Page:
Faster, greener, cheaper?
A vinyl manufacturer has invented an injection moulding system that promises to cut production costs, improve sound quality and reduce the environment impact of conventional record pressing. Symcon, a Dutch company that specialises in CD manufacturing, has received an EU grant to develop the technology for commercial use.
In conventional vinyl manufacturing, the plastic is pushed on the grooves at an angle – but the injection-moulding method injects plastic straight into the record’s grooves, which copies the grooves on the stamper more accurately.
The injection-moulding method also promises to cut costs by reducing the energy used in the process by up to 65%, as it doesn’t require the huge amounts of steam currently used to heat up the PVC puck before it’s pressed between two stampers. The new system also applies no pressure to the stampers, which can currently only be used for up to 2000 records before they become worn out.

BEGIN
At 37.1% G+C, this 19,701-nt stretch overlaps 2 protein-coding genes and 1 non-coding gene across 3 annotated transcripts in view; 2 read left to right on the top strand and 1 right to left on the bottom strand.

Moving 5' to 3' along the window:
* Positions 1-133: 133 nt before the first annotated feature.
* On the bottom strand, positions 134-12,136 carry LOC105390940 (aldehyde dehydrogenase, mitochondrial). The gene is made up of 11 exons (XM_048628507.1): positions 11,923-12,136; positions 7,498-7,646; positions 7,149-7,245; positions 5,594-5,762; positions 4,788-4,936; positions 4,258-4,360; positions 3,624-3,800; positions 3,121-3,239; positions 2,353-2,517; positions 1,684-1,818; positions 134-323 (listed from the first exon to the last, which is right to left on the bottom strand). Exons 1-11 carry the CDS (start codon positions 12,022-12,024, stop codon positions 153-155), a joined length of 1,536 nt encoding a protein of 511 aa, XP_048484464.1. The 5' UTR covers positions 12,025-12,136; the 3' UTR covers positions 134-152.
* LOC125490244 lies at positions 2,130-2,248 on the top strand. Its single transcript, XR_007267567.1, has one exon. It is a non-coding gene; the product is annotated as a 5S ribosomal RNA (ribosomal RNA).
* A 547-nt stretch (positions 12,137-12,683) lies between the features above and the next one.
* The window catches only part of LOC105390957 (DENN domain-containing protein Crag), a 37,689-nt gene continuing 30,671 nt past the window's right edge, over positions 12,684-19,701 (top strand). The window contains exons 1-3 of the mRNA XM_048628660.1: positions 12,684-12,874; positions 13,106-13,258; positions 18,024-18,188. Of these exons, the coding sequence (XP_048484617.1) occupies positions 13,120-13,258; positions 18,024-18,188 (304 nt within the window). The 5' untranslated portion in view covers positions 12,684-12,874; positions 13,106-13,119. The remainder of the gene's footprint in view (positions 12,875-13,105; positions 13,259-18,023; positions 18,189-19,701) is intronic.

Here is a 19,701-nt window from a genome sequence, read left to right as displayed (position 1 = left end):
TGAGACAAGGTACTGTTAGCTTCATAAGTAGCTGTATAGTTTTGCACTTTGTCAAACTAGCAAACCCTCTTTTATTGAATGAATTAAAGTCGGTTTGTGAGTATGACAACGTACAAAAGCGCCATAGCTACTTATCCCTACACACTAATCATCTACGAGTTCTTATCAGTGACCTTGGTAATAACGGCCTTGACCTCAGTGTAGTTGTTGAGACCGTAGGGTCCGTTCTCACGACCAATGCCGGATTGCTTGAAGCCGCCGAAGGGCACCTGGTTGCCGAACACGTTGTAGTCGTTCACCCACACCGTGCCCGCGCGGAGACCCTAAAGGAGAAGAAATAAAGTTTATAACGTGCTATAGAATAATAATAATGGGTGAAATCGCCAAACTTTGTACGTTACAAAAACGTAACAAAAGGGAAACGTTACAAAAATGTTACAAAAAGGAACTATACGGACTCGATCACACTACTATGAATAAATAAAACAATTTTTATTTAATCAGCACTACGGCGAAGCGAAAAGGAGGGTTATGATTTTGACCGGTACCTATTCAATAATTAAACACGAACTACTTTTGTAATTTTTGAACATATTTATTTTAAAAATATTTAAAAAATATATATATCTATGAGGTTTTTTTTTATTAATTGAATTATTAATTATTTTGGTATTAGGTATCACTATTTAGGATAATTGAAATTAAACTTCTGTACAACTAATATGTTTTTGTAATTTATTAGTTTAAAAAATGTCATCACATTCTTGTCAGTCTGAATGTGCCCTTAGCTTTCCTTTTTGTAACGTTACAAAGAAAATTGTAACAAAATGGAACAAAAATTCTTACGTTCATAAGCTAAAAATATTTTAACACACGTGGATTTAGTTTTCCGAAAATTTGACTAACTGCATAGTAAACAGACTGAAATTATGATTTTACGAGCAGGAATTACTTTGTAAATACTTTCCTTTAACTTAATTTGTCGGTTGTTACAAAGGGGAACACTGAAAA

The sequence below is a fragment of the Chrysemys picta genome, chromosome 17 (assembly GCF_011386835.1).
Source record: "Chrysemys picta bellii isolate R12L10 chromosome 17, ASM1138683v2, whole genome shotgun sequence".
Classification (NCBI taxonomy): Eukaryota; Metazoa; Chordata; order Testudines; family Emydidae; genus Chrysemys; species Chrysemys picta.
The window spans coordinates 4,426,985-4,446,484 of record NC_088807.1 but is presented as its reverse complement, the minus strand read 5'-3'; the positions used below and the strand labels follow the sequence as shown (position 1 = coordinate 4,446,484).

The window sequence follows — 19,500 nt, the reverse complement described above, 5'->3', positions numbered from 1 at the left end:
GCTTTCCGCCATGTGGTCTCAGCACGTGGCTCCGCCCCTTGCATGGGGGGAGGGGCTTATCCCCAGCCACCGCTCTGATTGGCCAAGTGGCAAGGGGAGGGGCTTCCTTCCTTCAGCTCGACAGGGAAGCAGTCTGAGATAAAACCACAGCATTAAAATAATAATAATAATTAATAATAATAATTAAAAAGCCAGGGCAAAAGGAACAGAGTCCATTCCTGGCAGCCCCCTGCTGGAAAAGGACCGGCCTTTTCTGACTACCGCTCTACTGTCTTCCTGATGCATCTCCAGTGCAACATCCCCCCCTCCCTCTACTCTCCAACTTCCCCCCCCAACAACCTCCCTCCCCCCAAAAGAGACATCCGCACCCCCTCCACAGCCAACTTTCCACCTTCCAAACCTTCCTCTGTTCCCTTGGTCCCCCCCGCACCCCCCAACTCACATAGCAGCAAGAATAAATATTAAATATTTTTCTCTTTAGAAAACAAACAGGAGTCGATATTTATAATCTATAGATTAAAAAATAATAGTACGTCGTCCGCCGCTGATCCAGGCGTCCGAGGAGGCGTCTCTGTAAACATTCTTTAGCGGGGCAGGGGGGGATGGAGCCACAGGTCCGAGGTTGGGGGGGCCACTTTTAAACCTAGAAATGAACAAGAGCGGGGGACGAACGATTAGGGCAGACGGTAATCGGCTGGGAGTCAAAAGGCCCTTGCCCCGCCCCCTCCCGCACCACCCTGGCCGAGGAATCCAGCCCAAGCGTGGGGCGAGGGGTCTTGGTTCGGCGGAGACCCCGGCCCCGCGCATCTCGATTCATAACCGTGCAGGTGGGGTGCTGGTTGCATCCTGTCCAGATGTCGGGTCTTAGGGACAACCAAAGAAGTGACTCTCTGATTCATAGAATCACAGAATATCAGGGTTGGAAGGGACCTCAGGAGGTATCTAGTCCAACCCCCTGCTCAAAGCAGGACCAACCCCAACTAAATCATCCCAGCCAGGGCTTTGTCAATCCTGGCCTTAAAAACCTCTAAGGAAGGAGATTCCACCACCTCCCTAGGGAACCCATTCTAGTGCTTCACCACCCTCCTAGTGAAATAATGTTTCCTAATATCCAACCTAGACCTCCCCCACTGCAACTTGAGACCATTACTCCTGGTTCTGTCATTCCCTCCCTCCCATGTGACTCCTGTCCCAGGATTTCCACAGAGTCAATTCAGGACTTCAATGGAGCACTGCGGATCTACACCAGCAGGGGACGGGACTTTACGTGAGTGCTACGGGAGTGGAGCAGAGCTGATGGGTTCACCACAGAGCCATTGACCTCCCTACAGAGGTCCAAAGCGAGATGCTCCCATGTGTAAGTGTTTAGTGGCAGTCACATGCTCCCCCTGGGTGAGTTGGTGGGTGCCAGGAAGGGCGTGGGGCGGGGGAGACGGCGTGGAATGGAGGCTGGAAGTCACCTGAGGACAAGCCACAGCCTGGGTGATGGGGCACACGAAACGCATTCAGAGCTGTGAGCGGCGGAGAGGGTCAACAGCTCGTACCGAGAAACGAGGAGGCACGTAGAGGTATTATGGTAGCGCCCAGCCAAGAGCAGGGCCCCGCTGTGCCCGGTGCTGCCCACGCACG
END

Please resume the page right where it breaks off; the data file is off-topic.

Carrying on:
Symcon says that injection-moulded records could be turned around in just two weeks, drastically reducing the current timeline of 12 to 16 weeks from cutting floor to shop.
There are still some hurdles to overcome, however. Vinyl records are slightly more durable than the injection-moulded samples Symcon has made so far, and the material used for injection-moulded records is more expensive, at €0.45 per record compared to around €0.35. Testing the sound quality also isn’t easy – the conventional quality system for vinyl is not directly compatible with injection-moulded records.
Symcon explained the new technology in more detail in an interview with Discogs at its plant in Veldhoven – watch the video below for more insight into the process.
The promise of reduced costs and waiting times should appeal to smaller labels with tighter budgets, particularly when trying to get vinyl pressed up in the busy weeks leading up to Record Store Day each April. And with Sainsbury’s now selling vinyl in nearly 250 of its stores and both Aldi and Lidl offering bargain price turntables, the vinyl boom shows no signs of slowing down. [via The Vinyl Factory]